Hands Up, Who Likes Me?: The Stomach-Churning Puppets of Spitting Image

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In this weekly column, I’ll introduce you to the world of British comedy in the chronology of how I, an American anglophile, discovered it in my life. This week: Spitting Image.

I discovered Spitting Image one summer when friends of mine from Ireland showed me a warbly VHS tape of the show. I was met by a disturbingly creepy puppet of Reagan being awoken by his advisor, “Don,” at the White House. And I was immediately confused, queasy and hooked.

There are several shows that I watched when I was growing up, that for some reason or another made me feel, for lack of a better word, “ooky,” inside. And yet, there was something about them that I just couldn’t resist.

American programs like, Sigmund and the Sea Monster, The Great Space Coaster and Zoobilie Zoo all had this effect on me. But the British satirical masterpiece Spitting Image was far and away the “ookiest” show I remember from my youth.

The nauseating yet compelling opening sequence to, the Great Space Coaster:

The stomach-churning, yet impossible to look away from, Zoobilie Zoo:

Spitting Image was developed by Peter Fluck and Roger Law for ITV television and ran from 1984 to 1996. The show featured a series of recurring sketches starring grotesque puppet caricatures of 80’s and 90’s pop-culture icons.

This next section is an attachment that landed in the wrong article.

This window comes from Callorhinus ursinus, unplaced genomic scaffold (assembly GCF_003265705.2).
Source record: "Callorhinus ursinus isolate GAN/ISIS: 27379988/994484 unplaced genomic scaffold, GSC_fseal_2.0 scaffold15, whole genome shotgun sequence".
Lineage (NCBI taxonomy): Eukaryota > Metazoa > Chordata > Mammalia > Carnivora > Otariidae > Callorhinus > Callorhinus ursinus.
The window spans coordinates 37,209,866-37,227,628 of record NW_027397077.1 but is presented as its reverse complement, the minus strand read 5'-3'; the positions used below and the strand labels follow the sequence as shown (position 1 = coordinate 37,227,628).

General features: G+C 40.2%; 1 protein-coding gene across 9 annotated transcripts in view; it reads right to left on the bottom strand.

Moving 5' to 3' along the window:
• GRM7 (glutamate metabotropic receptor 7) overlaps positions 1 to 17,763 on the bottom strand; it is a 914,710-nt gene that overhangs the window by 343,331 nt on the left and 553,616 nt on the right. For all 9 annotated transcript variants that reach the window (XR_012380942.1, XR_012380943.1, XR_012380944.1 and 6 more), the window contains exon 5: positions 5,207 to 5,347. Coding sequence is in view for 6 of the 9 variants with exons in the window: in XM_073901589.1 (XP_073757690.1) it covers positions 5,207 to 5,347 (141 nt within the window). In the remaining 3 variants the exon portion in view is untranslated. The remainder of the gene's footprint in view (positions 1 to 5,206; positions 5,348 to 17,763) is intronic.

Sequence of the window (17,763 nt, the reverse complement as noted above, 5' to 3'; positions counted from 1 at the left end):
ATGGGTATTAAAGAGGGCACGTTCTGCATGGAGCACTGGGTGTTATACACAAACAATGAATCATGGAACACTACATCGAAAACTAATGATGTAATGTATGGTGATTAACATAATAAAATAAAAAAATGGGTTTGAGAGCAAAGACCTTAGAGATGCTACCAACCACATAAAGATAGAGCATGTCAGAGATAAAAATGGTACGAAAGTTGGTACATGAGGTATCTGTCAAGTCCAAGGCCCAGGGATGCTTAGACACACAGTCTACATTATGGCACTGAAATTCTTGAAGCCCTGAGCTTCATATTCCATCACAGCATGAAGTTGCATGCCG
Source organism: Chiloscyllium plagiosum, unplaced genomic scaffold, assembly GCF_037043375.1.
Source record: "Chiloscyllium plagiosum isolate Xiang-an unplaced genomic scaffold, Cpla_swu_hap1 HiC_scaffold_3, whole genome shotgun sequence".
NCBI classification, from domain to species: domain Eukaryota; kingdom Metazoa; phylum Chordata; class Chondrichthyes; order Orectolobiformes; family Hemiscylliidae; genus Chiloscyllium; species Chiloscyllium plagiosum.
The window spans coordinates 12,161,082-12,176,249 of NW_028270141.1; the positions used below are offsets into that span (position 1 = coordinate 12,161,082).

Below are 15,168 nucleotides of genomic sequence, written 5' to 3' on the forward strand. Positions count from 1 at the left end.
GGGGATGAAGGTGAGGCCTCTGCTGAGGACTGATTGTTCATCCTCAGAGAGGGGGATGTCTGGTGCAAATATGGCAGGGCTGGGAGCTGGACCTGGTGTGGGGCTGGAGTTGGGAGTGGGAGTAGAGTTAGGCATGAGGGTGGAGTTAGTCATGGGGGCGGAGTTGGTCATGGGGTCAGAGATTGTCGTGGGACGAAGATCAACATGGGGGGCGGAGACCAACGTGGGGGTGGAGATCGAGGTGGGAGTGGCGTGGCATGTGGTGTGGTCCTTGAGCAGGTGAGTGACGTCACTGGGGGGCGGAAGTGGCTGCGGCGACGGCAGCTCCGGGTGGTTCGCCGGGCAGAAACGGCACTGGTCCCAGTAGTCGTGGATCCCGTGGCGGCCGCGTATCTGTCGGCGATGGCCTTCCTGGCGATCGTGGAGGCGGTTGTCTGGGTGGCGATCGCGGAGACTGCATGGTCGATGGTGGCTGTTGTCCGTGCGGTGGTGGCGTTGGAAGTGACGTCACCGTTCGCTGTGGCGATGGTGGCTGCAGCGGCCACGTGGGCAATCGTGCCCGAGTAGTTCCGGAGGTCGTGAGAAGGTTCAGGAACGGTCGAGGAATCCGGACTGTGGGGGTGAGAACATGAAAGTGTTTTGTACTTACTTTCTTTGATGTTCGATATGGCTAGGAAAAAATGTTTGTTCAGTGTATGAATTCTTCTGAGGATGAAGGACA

Originally, Spitting Image focused on local and international politics, but eventually branched out to lampoon musicians, actors, athletes and anyone else who made their living by being famous (or imfamous).

A fake Spitting Image musical compilation:

As a kid, I didn’t always understand the subversive political digs, but I knew it was aggressive, strange and somehow wrong. Which, of course, made it completely right for me. Looking back on it now, Spitting Image doesn’t seem quite as biting, but at the time it was very unsettling, and it paved the way for new approaches to alternative comedy.

That Ronald Reagan puppet would become an icon of 80’s imagery, and it still haunts my dreams.

As usual, here’s a clip of best-of moments from the show, courtesy of my good friends at YouTube:

Curtis Gwinn is a writer and comedian living in LA. He’s written for The Onion, MTV’s Human Giant, Comedy Central and FOX Searchlight Pictures. He also co-starred in and co-wrote Fat Guy Stuck in Internet on Adult Swim.